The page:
Although it was recorded without attendees, Wise sought to create something experiential, and said she “felt the presence of everyone who will ever listen to it there while we were doing it.”

When there is a physical audience, Wise explained, “It depends on what energy they're giving me and if they bounce back to me — kind of like table tennis — I will improvise more or less.” For Gently Powerful, she said, “I was feeling more like honoring the songs but with a little bit of inflection. But I’m excited to make more live albums and maybe even include some of [these] songs on additional albums and do them differently.”

First on the setlist is “Juice,” originally the closing track on As If It Were Forever. Instead of putting it last in the lineup, she wanted to showcase the possibly overlooked song. “I wanted to begin from a more wild type of place, which is really where my heart has always been in music — like with my band Sonnymoon and my album with Jon Bap called geovariance, that’s very much where I truly enjoy creating.”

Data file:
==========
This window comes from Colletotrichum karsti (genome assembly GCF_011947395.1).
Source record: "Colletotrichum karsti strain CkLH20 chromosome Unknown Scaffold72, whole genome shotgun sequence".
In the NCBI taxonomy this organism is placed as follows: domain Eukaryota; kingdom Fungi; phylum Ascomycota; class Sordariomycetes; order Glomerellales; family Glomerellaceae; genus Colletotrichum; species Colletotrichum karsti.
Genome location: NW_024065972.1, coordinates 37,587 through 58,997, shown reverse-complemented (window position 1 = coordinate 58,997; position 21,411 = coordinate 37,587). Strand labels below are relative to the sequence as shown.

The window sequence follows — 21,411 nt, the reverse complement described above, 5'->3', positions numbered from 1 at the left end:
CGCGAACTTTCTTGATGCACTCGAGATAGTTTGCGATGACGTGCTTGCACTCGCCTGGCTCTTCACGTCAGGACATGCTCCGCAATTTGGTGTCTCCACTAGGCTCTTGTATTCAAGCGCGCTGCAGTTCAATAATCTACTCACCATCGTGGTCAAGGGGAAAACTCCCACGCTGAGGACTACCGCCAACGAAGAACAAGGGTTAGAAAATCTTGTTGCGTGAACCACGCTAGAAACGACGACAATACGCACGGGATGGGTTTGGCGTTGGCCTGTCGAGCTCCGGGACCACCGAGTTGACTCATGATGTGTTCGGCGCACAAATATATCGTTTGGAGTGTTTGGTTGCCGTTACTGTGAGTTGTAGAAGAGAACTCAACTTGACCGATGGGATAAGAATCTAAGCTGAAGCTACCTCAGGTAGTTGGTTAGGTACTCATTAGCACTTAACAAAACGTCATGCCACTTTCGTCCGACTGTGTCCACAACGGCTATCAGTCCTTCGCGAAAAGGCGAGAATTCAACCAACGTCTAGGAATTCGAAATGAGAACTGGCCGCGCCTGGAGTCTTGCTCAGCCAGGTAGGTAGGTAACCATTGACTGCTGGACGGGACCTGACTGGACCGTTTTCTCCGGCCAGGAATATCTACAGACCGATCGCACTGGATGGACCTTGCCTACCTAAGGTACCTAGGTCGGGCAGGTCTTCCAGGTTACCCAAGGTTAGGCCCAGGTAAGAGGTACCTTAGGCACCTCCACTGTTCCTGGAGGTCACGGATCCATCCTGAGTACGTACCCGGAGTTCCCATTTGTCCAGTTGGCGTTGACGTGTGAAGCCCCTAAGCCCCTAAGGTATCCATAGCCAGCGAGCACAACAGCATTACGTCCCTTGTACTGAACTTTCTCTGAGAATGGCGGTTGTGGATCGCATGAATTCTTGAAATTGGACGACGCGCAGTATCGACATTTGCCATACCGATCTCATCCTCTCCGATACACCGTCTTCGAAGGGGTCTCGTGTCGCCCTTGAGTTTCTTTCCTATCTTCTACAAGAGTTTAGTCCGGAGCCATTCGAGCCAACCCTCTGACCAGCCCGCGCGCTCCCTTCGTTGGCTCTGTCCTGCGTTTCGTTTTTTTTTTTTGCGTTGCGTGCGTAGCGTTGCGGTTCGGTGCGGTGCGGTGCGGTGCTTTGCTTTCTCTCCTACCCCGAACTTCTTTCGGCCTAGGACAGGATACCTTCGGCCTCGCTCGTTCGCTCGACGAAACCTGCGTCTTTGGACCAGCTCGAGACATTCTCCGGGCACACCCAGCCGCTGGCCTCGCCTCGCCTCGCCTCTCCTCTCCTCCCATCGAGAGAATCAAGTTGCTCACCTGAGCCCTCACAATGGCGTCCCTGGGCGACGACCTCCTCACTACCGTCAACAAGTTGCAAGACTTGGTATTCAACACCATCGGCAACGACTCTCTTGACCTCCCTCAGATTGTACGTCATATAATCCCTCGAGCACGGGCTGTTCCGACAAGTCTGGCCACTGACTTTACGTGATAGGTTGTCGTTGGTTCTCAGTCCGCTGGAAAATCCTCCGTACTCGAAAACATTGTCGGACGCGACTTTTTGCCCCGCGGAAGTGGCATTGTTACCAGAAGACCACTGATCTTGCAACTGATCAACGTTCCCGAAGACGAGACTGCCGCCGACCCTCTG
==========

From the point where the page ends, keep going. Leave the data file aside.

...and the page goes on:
Almost every track has been expanded to a longer runtime than the studio version, often due to lengthy intros and outros. “I've always loved transitions between songs, and blending things in that way,” Wise said. “I’ve been playing around with loop pedals for a long time and I love fading things in and out slowly and just giving length to things and being patient with when things are going to show up and fade in.”